The population served by Federally Qualified Health Centers (FQHCs) has lower levels of cancer screening compared with the general population and suffers a disproportionate cancer burden. To address these disparities, 3 federal agencies and a primary care association established and tested the feasibility of a Regional Cancer Collaborative (RCC) in 2005.
RCC faculty implemented a learning model to improve cancer screening across 4 FQHCs that met explicit organizational readiness criteria. Regional faculty trained “care process leaders,” who worked with primary care teams to plan and implement practice changes. FQHCs monitored progress across the following measures of screening implementation: self-management goal-setting; number and percent screened for breast, cervical, and colorectal cancer; percent timely results notification; and percent abnormal screens evaluated within 90 days. Progress and plans were reviewed in regular teleconferences. FQHCs were encouraged to create local communities of practice (LCOP) involving community resources to support cancer screening and to participate in a monthly teleconference that linked the LCOPs into a regional community of practice. Summary reports and administrative data facilitated a process evaluation of the RCC. χ2 test and test of trends compared baseline and follow-up screening rates.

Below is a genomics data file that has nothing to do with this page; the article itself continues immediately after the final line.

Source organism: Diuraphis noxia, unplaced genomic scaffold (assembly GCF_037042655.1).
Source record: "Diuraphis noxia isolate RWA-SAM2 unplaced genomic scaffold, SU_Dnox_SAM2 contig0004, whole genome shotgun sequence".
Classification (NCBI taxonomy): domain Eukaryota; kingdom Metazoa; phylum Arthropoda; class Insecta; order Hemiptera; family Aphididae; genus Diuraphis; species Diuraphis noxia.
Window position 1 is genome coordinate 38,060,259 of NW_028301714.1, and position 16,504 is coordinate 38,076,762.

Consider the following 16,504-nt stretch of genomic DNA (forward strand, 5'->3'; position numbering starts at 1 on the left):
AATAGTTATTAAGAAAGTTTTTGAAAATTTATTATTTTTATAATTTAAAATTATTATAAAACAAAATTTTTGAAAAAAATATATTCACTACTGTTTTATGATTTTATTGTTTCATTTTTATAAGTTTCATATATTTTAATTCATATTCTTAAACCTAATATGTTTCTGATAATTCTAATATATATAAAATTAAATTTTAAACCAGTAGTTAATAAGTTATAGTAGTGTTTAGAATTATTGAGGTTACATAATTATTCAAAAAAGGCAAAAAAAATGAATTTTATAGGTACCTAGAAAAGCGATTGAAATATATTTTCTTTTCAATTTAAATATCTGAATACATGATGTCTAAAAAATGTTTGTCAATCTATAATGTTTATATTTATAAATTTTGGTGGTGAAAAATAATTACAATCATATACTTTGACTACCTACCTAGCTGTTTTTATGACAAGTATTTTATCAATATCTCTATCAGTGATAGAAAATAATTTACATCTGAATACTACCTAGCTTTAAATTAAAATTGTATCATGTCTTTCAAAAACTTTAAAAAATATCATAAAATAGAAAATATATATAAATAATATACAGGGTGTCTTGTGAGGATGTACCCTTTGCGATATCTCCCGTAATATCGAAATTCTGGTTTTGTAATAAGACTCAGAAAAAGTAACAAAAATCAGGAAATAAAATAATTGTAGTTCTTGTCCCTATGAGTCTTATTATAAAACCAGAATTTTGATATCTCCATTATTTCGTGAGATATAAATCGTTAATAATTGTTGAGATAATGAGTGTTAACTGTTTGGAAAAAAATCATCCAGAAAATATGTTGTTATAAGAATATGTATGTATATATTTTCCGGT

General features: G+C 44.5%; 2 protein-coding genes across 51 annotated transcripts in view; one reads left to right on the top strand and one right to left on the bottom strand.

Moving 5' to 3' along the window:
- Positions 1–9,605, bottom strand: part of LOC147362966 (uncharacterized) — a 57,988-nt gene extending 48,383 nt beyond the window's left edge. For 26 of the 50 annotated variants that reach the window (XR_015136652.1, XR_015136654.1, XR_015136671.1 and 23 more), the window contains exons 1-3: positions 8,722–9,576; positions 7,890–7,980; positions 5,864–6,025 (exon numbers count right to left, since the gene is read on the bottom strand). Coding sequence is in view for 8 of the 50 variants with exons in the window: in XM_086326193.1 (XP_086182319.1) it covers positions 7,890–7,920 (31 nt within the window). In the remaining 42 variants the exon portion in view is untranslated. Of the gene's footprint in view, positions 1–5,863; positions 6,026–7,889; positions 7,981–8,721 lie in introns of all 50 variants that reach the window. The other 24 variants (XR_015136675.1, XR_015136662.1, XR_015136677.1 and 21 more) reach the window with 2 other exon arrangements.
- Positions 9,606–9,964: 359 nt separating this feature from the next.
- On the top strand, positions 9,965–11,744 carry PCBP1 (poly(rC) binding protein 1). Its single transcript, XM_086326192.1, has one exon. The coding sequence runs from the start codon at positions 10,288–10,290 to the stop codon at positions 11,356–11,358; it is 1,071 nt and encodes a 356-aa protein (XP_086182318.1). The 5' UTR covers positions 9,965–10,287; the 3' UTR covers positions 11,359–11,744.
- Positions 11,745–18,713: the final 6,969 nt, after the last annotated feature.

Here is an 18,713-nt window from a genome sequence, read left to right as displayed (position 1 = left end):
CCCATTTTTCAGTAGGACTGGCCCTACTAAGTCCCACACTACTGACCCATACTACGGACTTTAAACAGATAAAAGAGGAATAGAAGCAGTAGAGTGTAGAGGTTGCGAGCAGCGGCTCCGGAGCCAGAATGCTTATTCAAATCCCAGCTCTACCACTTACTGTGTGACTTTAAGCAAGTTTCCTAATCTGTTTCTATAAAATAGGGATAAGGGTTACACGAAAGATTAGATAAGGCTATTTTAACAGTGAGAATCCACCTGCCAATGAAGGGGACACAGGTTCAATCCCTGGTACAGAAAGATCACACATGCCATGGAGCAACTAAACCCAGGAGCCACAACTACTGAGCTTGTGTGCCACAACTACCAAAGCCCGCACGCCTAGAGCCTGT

The RCC taught the collaborative process using process leader training, teleconferences, 2 regional meetings, and local process improvement efforts. All organizations created clinical tracking capabilities and 3 of the 4 established LCOPs, which met monthly in an regional community of practice. Screening documentation increased for all 3 cancers from 2005 to 2007. Colorectal cancer screening increased from 8.6% to 21.2%.
A regional plan to enable collaborative learning for cancer screening implementation is feasible, and improvements in screening rates can occur among carefully selected organizations.